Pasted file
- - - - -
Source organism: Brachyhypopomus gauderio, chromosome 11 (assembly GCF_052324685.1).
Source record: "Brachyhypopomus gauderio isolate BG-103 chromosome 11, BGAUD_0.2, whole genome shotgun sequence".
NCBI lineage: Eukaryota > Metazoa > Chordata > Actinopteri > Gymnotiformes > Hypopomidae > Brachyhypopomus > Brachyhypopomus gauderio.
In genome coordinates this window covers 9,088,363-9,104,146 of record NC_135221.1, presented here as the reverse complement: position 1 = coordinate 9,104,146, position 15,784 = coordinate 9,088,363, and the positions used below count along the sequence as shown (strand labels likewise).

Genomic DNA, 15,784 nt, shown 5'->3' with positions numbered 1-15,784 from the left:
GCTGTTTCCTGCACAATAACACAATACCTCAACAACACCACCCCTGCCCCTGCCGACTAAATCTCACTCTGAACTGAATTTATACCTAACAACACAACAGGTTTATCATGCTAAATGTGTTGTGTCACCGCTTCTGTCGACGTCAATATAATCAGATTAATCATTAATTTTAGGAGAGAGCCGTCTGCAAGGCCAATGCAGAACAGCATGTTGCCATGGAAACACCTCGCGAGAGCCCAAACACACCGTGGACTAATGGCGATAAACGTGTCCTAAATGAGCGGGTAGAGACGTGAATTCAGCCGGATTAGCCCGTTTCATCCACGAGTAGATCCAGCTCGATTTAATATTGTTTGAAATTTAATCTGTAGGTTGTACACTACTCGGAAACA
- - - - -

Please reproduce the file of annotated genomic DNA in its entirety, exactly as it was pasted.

Source organism: Brachyhypopomus gauderio, chromosome 11 (assembly GCF_052324685.1).
Source record: "Brachyhypopomus gauderio isolate BG-103 chromosome 11, BGAUD_0.2, whole genome shotgun sequence".
NCBI lineage: Eukaryota > Metazoa > Chordata > Actinopteri > Gymnotiformes > Hypopomidae > Brachyhypopomus > Brachyhypopomus gauderio.
In genome coordinates this window covers 9,088,363-9,104,146 of record NC_135221.1, presented here as the reverse complement: position 1 = coordinate 9,104,146, position 15,784 = coordinate 9,088,363, and the positions used below count along the sequence as shown (strand labels likewise).

Genomic DNA, 15,784 nt, shown 5'->3' with positions numbered 1-15,784 from the left:
GCTGTTTCCTGCACAATAACACAATACCTCAACAACACCACCCCTGCCCCTGCCGACTAAATCTCACTCTGAACTGAATTTATACCTAACAACACAACAGGTTTATCATGCTAAATGTGTTGTGTCACCGCTTCTGTCGACGTCAATATAATCAGATTAATCATTAATTTTAGGAGAGAGCCGTCTGCAAGGCCAATGCAGAACAGCATGTTGCCATGGAAACACCTCGCGAGAGCCCAAACACACCGTGGACTAATGGCGATAAACGTGTCCTAAATGAGCGGGTAGAGACGTGAATTCAGCCGGATTAGCCCGTTTCATCCACGAGTAGATCCAGCTCGATTTAATATTGTTTGAAATTTAATCTGTAGGTTGTACACTACTCGGAAACA